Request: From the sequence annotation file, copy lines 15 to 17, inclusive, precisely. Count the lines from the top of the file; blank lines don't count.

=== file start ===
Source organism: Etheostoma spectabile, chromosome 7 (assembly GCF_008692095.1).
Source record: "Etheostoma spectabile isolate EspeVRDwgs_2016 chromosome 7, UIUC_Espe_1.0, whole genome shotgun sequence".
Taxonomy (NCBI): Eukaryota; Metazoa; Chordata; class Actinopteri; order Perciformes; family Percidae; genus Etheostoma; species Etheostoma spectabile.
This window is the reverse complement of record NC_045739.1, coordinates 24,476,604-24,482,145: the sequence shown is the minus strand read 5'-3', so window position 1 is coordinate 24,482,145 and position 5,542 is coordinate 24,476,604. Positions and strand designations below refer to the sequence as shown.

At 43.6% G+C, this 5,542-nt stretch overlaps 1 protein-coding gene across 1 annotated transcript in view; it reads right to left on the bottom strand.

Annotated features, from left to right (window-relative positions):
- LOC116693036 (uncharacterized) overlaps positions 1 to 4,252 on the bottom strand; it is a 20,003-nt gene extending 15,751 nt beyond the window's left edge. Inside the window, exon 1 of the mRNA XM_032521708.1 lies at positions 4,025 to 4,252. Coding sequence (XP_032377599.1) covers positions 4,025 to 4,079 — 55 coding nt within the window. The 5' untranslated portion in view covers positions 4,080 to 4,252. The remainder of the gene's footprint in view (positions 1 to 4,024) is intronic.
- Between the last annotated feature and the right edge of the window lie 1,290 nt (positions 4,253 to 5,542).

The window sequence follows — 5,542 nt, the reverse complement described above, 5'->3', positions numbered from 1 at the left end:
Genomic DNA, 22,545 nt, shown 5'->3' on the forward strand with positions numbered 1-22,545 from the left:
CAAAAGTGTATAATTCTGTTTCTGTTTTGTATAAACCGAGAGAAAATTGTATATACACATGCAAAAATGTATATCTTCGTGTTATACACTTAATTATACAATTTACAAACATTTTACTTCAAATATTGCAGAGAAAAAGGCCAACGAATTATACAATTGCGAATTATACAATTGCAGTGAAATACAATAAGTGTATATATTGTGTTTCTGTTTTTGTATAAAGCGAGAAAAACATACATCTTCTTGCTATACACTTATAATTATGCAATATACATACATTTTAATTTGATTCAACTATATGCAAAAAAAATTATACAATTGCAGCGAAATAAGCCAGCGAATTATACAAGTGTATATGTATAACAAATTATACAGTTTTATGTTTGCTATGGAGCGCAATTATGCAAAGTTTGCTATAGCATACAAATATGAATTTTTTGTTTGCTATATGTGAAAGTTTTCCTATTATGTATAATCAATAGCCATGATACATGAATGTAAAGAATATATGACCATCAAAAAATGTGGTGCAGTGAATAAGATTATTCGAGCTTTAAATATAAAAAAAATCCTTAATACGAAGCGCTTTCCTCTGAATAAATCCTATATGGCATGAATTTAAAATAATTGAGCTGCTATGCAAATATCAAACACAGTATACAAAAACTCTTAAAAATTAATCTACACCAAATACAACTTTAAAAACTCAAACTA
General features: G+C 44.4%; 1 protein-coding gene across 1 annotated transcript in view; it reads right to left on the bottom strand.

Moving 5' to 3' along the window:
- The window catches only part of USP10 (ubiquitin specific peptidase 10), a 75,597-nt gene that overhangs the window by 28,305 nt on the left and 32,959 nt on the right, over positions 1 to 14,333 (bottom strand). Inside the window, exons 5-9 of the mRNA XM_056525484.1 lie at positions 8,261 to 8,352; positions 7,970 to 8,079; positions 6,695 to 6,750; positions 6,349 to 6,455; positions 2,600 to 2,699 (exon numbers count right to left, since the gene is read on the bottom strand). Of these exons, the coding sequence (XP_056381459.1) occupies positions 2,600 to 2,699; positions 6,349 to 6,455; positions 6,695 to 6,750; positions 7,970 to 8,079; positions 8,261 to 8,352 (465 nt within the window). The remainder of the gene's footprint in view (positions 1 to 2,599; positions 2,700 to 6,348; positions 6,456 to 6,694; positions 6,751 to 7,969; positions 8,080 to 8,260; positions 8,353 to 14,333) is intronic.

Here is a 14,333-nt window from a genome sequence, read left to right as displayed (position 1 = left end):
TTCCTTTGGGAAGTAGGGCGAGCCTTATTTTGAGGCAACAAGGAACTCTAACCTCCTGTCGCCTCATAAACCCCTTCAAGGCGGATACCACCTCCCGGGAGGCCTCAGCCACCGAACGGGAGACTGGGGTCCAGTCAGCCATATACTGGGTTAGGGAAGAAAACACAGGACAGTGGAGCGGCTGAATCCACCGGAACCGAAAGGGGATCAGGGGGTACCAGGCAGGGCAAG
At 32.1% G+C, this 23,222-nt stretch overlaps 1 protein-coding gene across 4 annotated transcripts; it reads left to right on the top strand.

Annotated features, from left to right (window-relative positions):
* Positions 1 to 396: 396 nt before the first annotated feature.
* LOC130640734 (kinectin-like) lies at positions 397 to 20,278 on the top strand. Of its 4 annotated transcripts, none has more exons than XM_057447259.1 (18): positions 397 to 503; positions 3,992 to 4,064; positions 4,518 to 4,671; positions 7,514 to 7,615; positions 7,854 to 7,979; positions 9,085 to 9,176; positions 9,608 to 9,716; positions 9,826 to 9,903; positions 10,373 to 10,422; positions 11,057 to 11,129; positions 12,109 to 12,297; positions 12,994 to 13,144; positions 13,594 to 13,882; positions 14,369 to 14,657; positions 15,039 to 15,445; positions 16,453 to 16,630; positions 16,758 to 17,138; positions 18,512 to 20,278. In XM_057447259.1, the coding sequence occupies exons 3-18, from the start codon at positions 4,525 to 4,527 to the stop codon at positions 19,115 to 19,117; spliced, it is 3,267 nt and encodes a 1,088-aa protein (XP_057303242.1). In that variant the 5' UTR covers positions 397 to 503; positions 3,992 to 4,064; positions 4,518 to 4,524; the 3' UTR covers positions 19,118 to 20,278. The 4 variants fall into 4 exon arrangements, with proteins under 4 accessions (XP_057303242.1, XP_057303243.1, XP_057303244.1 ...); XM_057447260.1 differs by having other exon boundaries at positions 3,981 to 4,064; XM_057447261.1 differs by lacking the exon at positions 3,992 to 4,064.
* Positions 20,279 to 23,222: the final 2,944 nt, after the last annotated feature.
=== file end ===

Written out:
Here is a 14,333-nt window from a genome sequence, read left to right as displayed (position 1 = left end):
TTCCTTTGGGAAGTAGGGCGAGCCTTATTTTGAGGCAACAAGGAACTCTAACCTCCTGTCGCCTCATAAACCCCTTCAAGGCGGATACCACCTCCCGGGAGGCCTCAGCCACCGAACGGGAGACTGGGGTCCAGTCAGCCATATACTGGGTTAGGGAAGAAAACACAGGACAGTGGAGCGGCTGAATCCACCGGAACCGAAAGGGGATCAGGGGGTACCAGGCAGGGCAAG
At 32.1% G+C, this 23,222-nt stretch overlaps 1 protein-coding gene across 4 annotated transcripts; it reads left to right on the top strand.